Early photos show the newly minted college grad in a geometric print dress with long, dark "hippie hair," as she puts it. Short white locks are her trademark now, and she still wears some flashy threads when she isn't chasing pests.
"I was the first woman to be an ag agent in Washington," she said. "I was a master gardener and all the other things an ag agent did."
Collman, who was working in King County at the time, is credited with building the foundation for master gardeners in the state and beyond. The volunteer program spread to other states and countries.
The term "master gardener" was coined from the German term "Gartenmeister," which denotes top proficiency in horticulture.
About 2,500 people in Snohomish County have earned the title over the past four decades.
"We train about 70 a year," Collman said. "We have homemakers to retired people, veteran gardeners, new gardeners and different ethnic backgrounds. It's a cross-section of Snohomish County."
The training is 12 weeks of classes, in addition to an online program and a hefty textbook to leaf through.
That's just for starters. Master gardeners serve at educational events and are environmental stewards.
"We're not a garden club," Collman said. "There's nothing wrong with garden clubs. Garden clubs do a lot of great projects. We do issue-based projects. The issues we are tackling now are important to the county and the communities they live in."
Stormwater. Rain gardens. Natural yard care. Compost.
"Growing groceries," she said. "That's the one I spend most time on now."
Not to be nosy, but what does her yard look like at home?
"I don't have time to garden," Collman said. "I'm trying to finish my dissertation I started 20 years ago. It's like sweeping a dirt floor."
Her topic: root weevils.
"They're little insects that notch the leaves of plants, and people hate them and they spray them," she said. "Everything you read is about one particular weevil and I knew there were others out there."
The bug sleuth unearthed a new weevil.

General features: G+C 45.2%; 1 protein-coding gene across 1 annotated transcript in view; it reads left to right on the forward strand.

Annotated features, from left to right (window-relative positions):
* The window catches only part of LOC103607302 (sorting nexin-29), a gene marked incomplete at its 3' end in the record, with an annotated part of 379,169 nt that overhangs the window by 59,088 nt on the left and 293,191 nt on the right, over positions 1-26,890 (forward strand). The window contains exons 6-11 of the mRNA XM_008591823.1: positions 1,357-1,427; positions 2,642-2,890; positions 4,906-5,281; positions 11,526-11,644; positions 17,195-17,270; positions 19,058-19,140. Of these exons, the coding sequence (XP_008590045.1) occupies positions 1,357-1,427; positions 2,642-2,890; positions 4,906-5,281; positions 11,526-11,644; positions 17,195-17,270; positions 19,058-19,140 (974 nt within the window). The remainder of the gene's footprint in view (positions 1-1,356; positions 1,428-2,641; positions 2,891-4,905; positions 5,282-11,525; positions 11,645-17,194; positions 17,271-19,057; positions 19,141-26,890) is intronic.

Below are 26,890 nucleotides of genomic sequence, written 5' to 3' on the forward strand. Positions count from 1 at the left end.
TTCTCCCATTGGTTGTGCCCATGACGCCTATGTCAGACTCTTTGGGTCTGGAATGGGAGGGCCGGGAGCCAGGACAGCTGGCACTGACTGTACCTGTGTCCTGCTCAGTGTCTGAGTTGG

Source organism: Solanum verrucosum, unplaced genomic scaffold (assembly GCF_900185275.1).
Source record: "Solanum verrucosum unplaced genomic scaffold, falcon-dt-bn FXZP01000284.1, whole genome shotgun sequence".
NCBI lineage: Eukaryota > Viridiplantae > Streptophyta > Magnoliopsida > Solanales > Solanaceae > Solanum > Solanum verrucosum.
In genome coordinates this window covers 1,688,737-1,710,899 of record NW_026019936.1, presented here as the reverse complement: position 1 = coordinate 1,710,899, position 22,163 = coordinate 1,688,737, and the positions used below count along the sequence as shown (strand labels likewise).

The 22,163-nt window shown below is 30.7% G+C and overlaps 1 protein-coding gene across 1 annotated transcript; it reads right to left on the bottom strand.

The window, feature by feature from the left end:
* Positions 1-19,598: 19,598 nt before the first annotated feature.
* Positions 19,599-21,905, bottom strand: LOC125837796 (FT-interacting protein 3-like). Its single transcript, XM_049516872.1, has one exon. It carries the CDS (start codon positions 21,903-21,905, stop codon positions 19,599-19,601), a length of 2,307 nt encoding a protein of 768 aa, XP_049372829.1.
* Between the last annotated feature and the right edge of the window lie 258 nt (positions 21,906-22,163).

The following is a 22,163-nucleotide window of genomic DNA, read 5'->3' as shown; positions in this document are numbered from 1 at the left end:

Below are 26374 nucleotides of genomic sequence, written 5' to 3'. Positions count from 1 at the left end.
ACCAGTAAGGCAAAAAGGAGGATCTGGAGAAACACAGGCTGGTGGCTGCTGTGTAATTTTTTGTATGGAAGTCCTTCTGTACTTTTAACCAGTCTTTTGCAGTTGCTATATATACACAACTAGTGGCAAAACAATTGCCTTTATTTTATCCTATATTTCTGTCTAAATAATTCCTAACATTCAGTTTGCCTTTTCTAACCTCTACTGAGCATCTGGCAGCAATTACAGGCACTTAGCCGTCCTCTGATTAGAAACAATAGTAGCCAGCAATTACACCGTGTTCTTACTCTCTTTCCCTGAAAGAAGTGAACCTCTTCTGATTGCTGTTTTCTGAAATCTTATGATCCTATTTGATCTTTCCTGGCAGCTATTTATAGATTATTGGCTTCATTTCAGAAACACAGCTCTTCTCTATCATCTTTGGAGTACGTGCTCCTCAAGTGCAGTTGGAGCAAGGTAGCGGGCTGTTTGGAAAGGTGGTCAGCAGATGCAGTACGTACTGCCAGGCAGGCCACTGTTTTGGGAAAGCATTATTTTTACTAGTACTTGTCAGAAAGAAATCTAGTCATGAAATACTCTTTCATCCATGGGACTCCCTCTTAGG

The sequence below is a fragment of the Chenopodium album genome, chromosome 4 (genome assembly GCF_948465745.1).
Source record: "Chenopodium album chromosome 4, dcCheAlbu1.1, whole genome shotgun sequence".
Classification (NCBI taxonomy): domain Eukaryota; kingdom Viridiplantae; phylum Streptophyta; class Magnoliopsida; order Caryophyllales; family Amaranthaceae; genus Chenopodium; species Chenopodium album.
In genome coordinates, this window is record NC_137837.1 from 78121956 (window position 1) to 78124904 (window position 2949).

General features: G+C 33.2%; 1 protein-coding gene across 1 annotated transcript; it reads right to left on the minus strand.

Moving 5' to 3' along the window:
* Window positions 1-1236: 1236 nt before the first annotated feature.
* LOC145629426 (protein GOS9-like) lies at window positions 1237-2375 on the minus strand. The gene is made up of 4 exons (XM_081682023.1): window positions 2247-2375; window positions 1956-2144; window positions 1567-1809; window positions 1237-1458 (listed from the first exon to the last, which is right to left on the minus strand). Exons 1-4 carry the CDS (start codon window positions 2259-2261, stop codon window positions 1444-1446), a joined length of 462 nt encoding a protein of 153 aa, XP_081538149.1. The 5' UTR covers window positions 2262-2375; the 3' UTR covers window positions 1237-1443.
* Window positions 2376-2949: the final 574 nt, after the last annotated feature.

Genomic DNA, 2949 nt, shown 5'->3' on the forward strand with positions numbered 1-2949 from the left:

"In a back yard. I've been saying that for years if we studied our own back yards we'd find new species all the time. Most research is paid for by critical need, driven by strawberries and particular crops, so nobody really deals with the things that happen in back yards," she said.
"My goal was to find out what root weevils were out there, what were they eating and when were they present. You have to know which one you got in order to minimize the amount of pesticides we blast into the environment."
She doubts the weevil will be named after her, but that's OK. The academic title of "Dr. Sharon" will be good enough.
She has written about 300 pages on weevils. "Most of my time is spent shortening it.
"I thought a dissertation was supposed to be a big deal. A mammoth tome," she said. "My professor is after me. He's like, just finish it and get out of here."
Andrea Brown; 425-339-3443; abrown@heraldnet.com.
Become a master gardener
The Master Gardener Volunteer Program requires 80 hours of training and a minimum of 60 volunteer hours as a community educator.
Training sessions are held once a year, starting in January.
Cost is about $245.
The program is open to everyone with an interest in gardening and a willingness to share their time and knowledge.
For more information: http://snohomish.wsu.edu/mg/garmg.htm or call 425-338-2400.
Story tags » Wildlife HabitatAnimalsGardening